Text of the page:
Virginia (Shenandoah County), Strasburg — Stoner-Keller House & Mill1847    1772
Has been designated a Virginia Historic Landmark And placed on the National Register Of Historic Places — Map (db m102472) HM
Virginia (Shenandoah County), Strasburg — Stonewall’s SurpriseBanks’s Fort
In the spring of 1862, U.S. Army Capt. Edward Hunt, an engineer, constructed a fortification on the hill where the Strasburg water tower now stands. Hunt selected the hill "because it had an effective command over the roads, the railroad, and the . . . — Map (db m9546) HM
Virginia (Shenandoah County), Strasburg — The Great Train RaidReenactment - May 29, 2011
This image, entitled Heavy Traffic on the Valley Pike, is the third in a series of paintings by renowned historical artist Mort Künsler, depicting the arrival in Strasburg of disassembled locomotives seized by Confederate forces under Col. . . . — Map (db m73820) HM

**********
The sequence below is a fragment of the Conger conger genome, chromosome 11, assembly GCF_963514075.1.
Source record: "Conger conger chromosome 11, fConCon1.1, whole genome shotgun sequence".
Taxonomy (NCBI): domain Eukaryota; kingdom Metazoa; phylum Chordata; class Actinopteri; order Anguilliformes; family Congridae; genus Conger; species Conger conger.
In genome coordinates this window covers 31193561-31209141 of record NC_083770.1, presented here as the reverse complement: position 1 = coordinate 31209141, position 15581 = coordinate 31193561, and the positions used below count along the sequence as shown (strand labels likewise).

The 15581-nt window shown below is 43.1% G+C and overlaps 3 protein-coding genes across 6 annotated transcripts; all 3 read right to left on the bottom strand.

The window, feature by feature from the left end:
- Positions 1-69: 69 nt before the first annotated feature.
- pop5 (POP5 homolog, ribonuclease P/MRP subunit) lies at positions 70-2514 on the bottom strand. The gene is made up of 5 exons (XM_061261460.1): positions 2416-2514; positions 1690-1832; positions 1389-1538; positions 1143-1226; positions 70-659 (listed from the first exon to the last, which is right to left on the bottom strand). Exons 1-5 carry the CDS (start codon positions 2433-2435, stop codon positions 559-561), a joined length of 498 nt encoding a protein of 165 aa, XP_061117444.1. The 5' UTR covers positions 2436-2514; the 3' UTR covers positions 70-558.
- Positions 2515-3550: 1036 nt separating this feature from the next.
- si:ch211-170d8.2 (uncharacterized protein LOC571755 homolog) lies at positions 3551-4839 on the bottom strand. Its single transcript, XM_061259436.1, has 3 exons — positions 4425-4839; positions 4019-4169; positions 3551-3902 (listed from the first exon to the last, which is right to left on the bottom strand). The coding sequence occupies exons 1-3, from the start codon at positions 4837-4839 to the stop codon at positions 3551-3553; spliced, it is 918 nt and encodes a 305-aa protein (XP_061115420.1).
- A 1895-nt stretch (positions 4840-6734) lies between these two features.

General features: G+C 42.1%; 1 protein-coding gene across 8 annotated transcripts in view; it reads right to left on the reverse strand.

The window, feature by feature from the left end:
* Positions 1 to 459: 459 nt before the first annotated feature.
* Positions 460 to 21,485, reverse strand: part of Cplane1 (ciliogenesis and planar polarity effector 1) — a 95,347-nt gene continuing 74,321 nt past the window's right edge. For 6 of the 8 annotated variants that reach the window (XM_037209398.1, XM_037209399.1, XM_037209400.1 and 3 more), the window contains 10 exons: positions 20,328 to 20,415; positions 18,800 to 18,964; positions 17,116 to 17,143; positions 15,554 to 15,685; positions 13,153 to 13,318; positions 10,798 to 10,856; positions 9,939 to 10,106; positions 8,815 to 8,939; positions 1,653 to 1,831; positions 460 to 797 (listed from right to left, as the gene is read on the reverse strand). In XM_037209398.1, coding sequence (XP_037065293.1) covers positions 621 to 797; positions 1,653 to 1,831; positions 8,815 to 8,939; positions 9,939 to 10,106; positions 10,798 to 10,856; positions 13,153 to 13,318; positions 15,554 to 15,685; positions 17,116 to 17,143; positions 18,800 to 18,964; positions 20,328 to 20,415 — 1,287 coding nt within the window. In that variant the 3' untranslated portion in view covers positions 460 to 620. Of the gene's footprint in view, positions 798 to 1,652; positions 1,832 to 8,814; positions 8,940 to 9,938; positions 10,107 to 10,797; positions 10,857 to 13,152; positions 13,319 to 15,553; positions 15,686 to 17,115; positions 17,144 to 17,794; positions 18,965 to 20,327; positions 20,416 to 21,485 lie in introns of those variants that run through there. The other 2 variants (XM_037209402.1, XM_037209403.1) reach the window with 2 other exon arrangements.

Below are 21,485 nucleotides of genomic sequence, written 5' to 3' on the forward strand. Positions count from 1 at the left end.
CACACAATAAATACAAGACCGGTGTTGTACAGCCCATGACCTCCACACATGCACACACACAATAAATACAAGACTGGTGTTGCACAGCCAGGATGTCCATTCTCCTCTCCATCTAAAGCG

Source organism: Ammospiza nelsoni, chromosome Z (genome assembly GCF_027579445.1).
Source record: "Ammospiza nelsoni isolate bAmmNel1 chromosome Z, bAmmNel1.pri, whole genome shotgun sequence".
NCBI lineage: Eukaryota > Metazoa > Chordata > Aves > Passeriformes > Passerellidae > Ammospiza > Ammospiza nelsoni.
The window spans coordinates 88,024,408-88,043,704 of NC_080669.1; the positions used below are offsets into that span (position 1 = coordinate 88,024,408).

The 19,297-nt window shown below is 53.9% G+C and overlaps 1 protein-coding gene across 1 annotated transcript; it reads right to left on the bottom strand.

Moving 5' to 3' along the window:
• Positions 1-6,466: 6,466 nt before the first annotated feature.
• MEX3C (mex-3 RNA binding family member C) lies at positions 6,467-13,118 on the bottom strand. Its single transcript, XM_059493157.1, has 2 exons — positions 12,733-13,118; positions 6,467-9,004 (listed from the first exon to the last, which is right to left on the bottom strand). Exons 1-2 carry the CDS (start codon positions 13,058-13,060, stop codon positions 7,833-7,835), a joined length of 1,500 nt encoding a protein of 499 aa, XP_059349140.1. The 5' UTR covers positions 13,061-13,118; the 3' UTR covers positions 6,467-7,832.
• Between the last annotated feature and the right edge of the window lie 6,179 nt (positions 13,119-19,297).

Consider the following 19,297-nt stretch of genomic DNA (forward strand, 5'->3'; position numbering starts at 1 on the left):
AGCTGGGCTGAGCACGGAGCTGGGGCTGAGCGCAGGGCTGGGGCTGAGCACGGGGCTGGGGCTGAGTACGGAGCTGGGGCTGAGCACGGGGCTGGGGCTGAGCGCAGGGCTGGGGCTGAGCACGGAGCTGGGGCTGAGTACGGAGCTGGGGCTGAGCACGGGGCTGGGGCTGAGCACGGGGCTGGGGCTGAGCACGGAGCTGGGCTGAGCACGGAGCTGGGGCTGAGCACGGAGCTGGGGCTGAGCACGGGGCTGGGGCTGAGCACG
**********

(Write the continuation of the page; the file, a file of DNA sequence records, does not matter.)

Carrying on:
Virginia (Shenandoah County), Strasburg — The Great Train Raid of 1861
Jackson captured engines from Martinsburg, W.VA. and had them pulled by horse teams across the roads to Strasburg, near here, they were set on rails and sent south for the Confederate cause. — Map (db m15542) HM
Virginia (Shenandoah County), Strasburg — This Fertile Land
This fertile land along the Shenandoah River, in the shadow of the Massanutten Mountain, was settled in the 1730s by courageous Germanic people in search of liberty and prosperity. Known variously in early days as Staufferstadt, Stover Town and . . . — Map (db m73843) HM
Virginia (Shenandoah County), Strasburg — A-19 — Trenches On Hupp’s Hill
These trenches were constructed by Sheridan in the autumn of 1864 while campaigning against Early. — Map (db m645) HM